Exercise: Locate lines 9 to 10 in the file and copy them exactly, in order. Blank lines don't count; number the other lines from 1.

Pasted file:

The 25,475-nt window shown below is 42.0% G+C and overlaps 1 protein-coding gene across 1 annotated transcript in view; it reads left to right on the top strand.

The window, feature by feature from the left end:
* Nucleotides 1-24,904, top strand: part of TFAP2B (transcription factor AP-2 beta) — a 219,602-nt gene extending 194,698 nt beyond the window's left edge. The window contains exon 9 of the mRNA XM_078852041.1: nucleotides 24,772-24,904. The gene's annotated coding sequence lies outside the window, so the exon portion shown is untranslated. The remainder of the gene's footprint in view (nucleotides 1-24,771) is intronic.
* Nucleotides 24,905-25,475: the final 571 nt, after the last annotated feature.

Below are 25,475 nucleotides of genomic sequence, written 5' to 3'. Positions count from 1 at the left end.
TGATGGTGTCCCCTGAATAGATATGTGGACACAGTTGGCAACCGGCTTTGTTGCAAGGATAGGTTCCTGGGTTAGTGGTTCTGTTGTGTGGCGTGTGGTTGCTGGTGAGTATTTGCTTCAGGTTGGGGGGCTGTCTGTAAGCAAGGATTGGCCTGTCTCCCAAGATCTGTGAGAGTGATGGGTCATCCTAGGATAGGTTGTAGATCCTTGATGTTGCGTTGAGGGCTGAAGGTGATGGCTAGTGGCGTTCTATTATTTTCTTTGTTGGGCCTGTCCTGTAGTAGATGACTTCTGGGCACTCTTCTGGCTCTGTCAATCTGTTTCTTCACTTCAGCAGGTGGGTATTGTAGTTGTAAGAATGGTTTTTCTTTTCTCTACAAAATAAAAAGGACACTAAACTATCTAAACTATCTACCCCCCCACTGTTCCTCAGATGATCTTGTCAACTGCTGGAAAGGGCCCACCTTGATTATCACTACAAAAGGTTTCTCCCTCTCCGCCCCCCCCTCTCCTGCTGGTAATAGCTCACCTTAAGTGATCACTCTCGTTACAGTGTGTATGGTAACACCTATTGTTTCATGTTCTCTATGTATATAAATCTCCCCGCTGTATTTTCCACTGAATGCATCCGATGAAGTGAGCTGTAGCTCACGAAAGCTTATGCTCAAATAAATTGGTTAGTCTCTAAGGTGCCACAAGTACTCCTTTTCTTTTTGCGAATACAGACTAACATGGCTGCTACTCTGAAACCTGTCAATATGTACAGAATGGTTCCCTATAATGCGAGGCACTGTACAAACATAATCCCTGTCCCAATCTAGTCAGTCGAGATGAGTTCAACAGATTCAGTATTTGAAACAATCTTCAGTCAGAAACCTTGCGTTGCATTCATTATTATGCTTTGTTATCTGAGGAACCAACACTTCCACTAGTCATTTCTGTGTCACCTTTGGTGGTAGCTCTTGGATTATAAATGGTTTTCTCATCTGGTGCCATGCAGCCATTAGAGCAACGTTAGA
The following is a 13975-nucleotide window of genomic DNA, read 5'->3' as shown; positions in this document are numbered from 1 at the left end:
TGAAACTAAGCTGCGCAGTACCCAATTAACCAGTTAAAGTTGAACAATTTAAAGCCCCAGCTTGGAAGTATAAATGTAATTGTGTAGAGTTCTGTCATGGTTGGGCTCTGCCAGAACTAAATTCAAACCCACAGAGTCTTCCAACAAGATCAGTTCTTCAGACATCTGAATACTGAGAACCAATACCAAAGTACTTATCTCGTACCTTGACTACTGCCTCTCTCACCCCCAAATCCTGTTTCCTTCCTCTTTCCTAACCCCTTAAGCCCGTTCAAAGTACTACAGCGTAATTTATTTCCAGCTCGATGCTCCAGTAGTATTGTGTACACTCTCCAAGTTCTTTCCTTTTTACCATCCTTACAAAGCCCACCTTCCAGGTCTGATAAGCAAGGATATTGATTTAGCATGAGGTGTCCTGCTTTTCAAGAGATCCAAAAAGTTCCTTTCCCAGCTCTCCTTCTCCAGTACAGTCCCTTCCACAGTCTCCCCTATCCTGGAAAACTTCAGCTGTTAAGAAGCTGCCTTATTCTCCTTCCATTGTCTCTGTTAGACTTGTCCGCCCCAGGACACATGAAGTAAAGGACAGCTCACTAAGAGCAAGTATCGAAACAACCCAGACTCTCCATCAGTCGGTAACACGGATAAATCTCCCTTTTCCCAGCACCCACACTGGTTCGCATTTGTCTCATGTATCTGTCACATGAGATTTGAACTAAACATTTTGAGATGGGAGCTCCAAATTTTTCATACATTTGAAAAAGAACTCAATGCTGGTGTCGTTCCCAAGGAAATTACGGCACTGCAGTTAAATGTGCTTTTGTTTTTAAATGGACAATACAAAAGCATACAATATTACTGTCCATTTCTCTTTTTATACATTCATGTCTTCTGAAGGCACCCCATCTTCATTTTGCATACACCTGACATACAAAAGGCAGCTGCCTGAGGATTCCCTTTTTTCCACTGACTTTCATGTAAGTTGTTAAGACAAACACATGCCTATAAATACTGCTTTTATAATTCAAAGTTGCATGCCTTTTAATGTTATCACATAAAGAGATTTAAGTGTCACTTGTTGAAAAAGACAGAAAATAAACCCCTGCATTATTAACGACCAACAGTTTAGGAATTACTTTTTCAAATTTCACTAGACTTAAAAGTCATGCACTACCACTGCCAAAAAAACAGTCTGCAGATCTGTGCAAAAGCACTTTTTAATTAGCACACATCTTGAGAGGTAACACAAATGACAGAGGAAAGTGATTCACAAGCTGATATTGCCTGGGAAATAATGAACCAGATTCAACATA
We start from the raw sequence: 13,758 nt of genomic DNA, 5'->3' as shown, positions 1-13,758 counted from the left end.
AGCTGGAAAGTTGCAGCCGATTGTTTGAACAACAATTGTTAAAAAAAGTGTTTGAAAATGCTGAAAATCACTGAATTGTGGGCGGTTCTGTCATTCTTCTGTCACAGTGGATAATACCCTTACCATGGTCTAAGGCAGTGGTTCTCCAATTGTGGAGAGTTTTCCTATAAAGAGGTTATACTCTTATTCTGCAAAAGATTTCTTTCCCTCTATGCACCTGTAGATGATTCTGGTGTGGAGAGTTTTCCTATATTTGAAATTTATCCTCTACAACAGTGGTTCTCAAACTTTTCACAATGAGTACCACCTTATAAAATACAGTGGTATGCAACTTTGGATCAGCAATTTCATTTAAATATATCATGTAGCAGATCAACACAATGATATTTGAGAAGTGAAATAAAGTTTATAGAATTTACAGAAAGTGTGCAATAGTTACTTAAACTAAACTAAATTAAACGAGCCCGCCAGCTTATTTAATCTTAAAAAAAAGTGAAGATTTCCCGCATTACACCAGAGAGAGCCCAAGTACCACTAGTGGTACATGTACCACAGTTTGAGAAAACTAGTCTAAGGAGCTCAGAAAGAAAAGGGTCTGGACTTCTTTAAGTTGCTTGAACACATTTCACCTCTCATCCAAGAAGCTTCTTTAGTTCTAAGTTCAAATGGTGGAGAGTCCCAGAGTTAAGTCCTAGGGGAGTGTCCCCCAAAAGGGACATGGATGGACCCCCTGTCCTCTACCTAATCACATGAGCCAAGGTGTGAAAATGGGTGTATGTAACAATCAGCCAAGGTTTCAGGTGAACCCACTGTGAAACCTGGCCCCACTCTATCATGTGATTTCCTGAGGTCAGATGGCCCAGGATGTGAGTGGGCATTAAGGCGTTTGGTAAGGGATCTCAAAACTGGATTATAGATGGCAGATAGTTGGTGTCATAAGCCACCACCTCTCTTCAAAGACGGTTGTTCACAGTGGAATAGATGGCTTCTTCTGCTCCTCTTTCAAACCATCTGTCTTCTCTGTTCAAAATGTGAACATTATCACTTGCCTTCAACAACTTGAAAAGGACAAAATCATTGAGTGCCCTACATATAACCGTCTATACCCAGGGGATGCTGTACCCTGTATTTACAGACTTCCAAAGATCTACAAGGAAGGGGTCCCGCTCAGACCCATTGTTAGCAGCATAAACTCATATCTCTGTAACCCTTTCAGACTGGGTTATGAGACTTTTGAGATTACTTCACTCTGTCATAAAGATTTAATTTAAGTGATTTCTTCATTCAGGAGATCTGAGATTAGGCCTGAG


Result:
We start from the raw sequence: 13,758 nt of genomic DNA, 5'->3' as shown, positions 1-13,758 counted from the left end.
AGCTGGAAAGTTGCAGCCGATTGTTTGAACAACAATTGTTAAAAAAAGTGTTTGAAAATGCTGAAAATCACTGAATTGTGGGCGGTTCTGTCATTCTTCTGTCACAGTGGATAATACCCTTACCATGGTCTAAGGCAGTGGTTCTCCAATTGTGGAGAGTTTTCCTATAAAGAGGTTATACTCTTATTCTGCAAAAGATTTCTTTCCCTCTATGCACCTGTAGATGATTCTGGTGTGGAGAGTTTTCCTATATTTGAAATTTATCCTCTACAACAGTGGTTCTCAAACTTTTCACAATGAGTACCACCTTATAAAATACAGTGGTATGCAACTTTGGATCAGCAATTTCATTTAAATATATCATGTAGCAGATCAACACAATGATATTTGAGAAGTGAAATAAAGTTTATAGAATTTACAGAAAGTGTGCAATAGTTACTTAAACTAAACTAAATTAAACGAGCCCGCCAGCTTATTTAATCTTAAAAAAAAGTGAAGATTTCCCGCATTACACCAGAGAGAGCCCAAGTACCACTAGTGGTACATGTACCACAGTTTGAGAAAACTAGTCTAAGGAGCTCAGAAAGAAAAGGGTCTGGACTTCTTTAAGTTGCTTGAACACATTTCACCTCTCATCCAAGAAGCTTCTTTAGTTCTAAGTTCAAATGGTGGAGAGTCCCAGAGTTAAGTCCTAGGGGAGTGTCCCCCAAAAGGGACATGGATGGACCCCCTGTCCTCTACCTAATCACATGAGCCAAGGTGTGAAAATGGGTGTATGTAACAATCAGCCAAGGTTTCAGGTGAACCCACTGTGAAACCTGGCCCCACTCTATCATGTGATTTCCTGAGGTCAGATGGCCCAGGATGTGAGTGGGCATTAAGGCGTTTGGTAAGGGATCTCAAAACTGGATTATAGATGGCAGATAGTTGGTGTCATAAGCCACCACCTCTCTTCAAAGACGGTTGTTCACAGTGGAATAGATGGCTTCTTCTGCTCCTCTTTCAAACCATCTGTCTTCTCTGTTCAAAATGTGAACATTATCACTTGCCTTCAACAACTTGAAAAGGACAAAATCATTGAGTGCCCTACATATAACCGTCTATACCCAGGGGATGCTGTACCCTGTATTTACAGACTTCCAAAGATCTACAAGGAAGGGGTCCCGCTCAGACCCATTGTTAGCAGCATAAACTCATATCTCTGTAACCCTTTCAGACTGGGTTATGAGACTTTTGAGATTACTTCACTCTGTCATAAAGATTTAATTTAAGTGATTTCTTCATTCAGGAGATCTGAGATTAGGCCTGAG